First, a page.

Wilkins, John, A discovery of a new world : or a discourse tending to prove, that 'tis probable there may be another Habitable World in the Moon ; with a discourse concerning the Probability of a Passage thither; unto which is added, a discourse concerning a New Planet, tending to prove, that 'tis probable our earth is one of the Planets

List of thumbnails

< >
171
171 (159)
172
172 (160)
173
173
174
174
175
175
176
176
177
177
178
178
179
179
180
180
< >
page |< < (139) of 370 > >|
That the Moon may be a World.
    <echo version="1.0RC">
      <text xml:lang="en" type="free">
        <div type="section" level="1" n="43">
          <p>
            <s xml:space="preserve">
              <pb o="139" file="0151" n="151" rhead="That the Moon may be a World."/>
            Motion. </s>
            <s xml:space="preserve">’Tis uſually Obſerved, that amongſt
              <lb/>
            the Variety of Birds, thoſe which do moſt
              <lb/>
            Converſe upon the Earth, and are Swifteſt in
              <lb/>
            their running, as a Pheaſant, Partridge, & </s>
            <s xml:space="preserve">c. </s>
            <s xml:space="preserve">to-
              <lb/>
            gether with all Domeſtical Fowl, are leſs able
              <lb/>
            for Flight, than others, which are for the moſt
              <lb/>
            part upon the Wing, as a Swallow, Swift, & </s>
            <s xml:space="preserve">c.
              <lb/>
            </s>
            <s xml:space="preserve">and therefore we may well think, that Man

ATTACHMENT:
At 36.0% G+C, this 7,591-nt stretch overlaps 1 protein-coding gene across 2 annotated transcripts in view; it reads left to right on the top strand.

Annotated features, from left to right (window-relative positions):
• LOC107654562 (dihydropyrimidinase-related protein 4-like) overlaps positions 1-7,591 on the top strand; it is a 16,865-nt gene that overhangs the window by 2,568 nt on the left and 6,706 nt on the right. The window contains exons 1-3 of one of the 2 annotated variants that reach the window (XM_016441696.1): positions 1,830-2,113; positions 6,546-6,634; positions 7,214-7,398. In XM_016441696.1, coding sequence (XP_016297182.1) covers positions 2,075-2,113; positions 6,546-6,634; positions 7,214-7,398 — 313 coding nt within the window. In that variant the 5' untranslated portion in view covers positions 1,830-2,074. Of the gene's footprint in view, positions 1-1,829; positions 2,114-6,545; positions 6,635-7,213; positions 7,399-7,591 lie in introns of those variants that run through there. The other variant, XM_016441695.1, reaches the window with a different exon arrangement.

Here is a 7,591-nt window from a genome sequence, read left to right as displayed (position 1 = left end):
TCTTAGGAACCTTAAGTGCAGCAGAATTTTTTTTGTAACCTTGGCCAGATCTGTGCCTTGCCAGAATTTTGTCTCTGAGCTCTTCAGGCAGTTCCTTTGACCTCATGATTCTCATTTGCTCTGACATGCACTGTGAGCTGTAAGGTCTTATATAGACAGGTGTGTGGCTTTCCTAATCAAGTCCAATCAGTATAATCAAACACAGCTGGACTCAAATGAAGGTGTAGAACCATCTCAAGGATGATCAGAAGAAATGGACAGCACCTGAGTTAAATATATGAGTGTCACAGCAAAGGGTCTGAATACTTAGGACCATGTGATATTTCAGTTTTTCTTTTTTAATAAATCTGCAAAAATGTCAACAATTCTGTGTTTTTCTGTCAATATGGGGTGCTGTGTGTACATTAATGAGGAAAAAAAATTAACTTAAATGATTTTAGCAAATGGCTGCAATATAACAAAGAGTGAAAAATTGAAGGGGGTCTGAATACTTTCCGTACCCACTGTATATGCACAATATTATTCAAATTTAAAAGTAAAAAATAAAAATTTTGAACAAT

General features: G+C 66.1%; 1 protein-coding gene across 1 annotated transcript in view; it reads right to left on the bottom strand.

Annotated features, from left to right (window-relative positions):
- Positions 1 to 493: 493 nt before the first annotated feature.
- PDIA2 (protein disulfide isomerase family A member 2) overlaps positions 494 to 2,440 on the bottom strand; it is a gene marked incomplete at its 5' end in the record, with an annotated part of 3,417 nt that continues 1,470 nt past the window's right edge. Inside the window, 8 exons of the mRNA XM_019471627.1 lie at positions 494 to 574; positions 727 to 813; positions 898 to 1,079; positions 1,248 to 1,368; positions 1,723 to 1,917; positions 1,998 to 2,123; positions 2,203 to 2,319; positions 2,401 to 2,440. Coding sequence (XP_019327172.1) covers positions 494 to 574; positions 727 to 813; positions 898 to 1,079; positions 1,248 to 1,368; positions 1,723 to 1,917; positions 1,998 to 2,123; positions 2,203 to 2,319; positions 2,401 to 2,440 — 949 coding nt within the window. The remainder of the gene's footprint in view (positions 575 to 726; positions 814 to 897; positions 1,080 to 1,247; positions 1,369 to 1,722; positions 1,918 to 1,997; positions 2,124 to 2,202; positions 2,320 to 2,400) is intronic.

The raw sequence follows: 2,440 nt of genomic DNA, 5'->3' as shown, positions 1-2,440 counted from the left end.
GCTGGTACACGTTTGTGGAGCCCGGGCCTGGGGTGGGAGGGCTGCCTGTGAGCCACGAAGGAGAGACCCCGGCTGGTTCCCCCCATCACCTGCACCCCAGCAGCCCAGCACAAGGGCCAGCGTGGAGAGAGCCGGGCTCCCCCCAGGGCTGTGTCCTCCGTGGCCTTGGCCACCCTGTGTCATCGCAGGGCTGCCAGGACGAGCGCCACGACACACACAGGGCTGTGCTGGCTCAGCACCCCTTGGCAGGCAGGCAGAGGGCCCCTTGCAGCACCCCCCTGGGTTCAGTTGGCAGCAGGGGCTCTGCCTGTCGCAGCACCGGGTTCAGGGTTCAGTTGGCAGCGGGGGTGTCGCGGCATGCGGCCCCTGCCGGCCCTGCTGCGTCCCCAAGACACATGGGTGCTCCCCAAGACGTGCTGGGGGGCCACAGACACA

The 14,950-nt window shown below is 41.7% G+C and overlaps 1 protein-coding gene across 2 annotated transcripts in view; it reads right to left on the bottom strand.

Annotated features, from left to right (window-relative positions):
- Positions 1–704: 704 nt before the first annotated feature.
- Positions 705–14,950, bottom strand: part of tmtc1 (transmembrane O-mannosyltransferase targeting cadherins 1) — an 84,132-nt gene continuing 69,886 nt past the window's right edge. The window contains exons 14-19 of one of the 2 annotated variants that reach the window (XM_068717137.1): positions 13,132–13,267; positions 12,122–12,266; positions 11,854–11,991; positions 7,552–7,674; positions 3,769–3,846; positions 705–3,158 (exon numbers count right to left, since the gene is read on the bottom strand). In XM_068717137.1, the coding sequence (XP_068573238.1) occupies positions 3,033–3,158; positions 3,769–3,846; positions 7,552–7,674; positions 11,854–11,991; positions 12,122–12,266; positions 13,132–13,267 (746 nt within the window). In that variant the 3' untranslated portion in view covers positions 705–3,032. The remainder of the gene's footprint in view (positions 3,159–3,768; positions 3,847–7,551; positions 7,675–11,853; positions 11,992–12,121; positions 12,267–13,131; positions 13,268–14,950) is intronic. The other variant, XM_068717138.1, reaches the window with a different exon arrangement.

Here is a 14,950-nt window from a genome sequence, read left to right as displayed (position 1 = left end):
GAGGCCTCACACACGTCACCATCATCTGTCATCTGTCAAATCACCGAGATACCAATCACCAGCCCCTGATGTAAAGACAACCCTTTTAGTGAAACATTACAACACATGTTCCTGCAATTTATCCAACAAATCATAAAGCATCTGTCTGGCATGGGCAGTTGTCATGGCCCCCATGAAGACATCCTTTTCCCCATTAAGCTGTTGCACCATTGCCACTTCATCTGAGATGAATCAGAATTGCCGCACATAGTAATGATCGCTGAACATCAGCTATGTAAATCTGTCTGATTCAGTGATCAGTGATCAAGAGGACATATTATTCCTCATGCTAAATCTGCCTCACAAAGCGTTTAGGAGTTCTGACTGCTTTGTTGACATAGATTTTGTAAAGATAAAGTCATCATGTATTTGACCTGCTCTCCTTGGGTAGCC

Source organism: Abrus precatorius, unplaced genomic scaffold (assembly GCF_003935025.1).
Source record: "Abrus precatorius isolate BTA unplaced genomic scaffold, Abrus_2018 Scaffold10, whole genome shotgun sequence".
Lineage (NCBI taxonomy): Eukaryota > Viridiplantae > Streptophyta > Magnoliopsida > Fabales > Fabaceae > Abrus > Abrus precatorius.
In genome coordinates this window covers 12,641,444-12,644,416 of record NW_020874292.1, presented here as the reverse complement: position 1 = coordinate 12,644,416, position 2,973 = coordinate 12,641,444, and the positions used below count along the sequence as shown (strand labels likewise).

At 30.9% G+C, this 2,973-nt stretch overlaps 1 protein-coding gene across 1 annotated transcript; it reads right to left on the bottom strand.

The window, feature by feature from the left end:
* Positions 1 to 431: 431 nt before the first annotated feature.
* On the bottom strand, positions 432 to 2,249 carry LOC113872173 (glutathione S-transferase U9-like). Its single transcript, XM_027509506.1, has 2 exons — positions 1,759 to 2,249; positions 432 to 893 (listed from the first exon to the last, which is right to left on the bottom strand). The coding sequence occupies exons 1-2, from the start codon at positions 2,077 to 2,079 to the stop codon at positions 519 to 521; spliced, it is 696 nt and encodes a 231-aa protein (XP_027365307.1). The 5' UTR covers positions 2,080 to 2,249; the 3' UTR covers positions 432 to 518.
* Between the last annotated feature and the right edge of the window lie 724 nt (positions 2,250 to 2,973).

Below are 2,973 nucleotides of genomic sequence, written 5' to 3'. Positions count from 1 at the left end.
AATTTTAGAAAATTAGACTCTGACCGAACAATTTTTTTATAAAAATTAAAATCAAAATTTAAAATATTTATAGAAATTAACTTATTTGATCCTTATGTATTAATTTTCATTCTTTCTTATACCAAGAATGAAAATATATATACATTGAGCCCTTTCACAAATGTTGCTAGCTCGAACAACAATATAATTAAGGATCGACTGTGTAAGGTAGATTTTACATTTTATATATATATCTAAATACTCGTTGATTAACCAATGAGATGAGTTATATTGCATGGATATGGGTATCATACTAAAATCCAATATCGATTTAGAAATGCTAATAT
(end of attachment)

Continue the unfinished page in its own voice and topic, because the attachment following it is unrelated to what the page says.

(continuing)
<lb/>
            being not naturally endowed with any ſuch
              <lb/>
            Condition as may enable him for this Motion,
              <lb/>
            and being neceſſarily tyed to a more eſpecial
              <lb/>
            Reſidence on the Earth, muſt needs be ſlower
              <lb/>
            than any Fowl, and leſs able to hold out. </s>
            <s xml:space="preserve">Thus
              <lb/>
            it is alſo in Swimming; </s>
            <s xml:space="preserve">which Art, though it
              <lb/>
            be grown to a good Eminence, yet he that is
              <lb/>
            beſt skilled in it, is not able, either for conti-
              <lb/>
            nuance, or ſwiftneſs, to equal a Fiſh; </s>
            <s xml:space="preserve">becauſe
              <lb/>
            he is not naturally appointed to it. </s>
            <s xml:space="preserve">So that
              <lb/>
            though a Man could Fly, yet he would be ſo
              <lb/>
            ſlow in it, and ſo quickly weary, that he could
              <lb/>
            never think to reach ſo great a Journey as it is
              <lb/>
            to the Moon.</s>
            <s xml:space="preserve"/>
          </p>
          <p>
            <s xml:space="preserve">But Suppoſe with all, that he could Fly as
              <lb/>
            Faſt, and Long, as the Swifteſt Bird: </s>
            <s xml:space="preserve">yet it
              <lb/>
            cannot Poſſibly be Conceived, how he ſhould
              <lb/>
            ever be able to paſs through ſo vaſt a Diſtance
              <lb/>
            as there is betwixt the Moon\and our Earth.
              <lb/>
            </s>
            <s xml:space="preserve">For this Planet, according to the common
              <lb/>
            Grounds, is uſually Granted to be at the Leaſt,
              <lb/>
            52 Semidiameters of the Earth from us.</s>
            <s xml:space="preserve">Reck-
              <lb/>
            oning for each Semidiameter 3456 Engliſh
              <lb/>
            Miles, of which the whole ſpace will be about
              <lb/>
            179712.</s>
            <s xml:space="preserve"/>
          </p>
          <p>
            <s xml:space="preserve">So that though a Man could Conſtantly keep
              <lb/>
            on in his Journey thither by a Strait Line,</s>
          </p>
        </div>
      </text>
    </echo>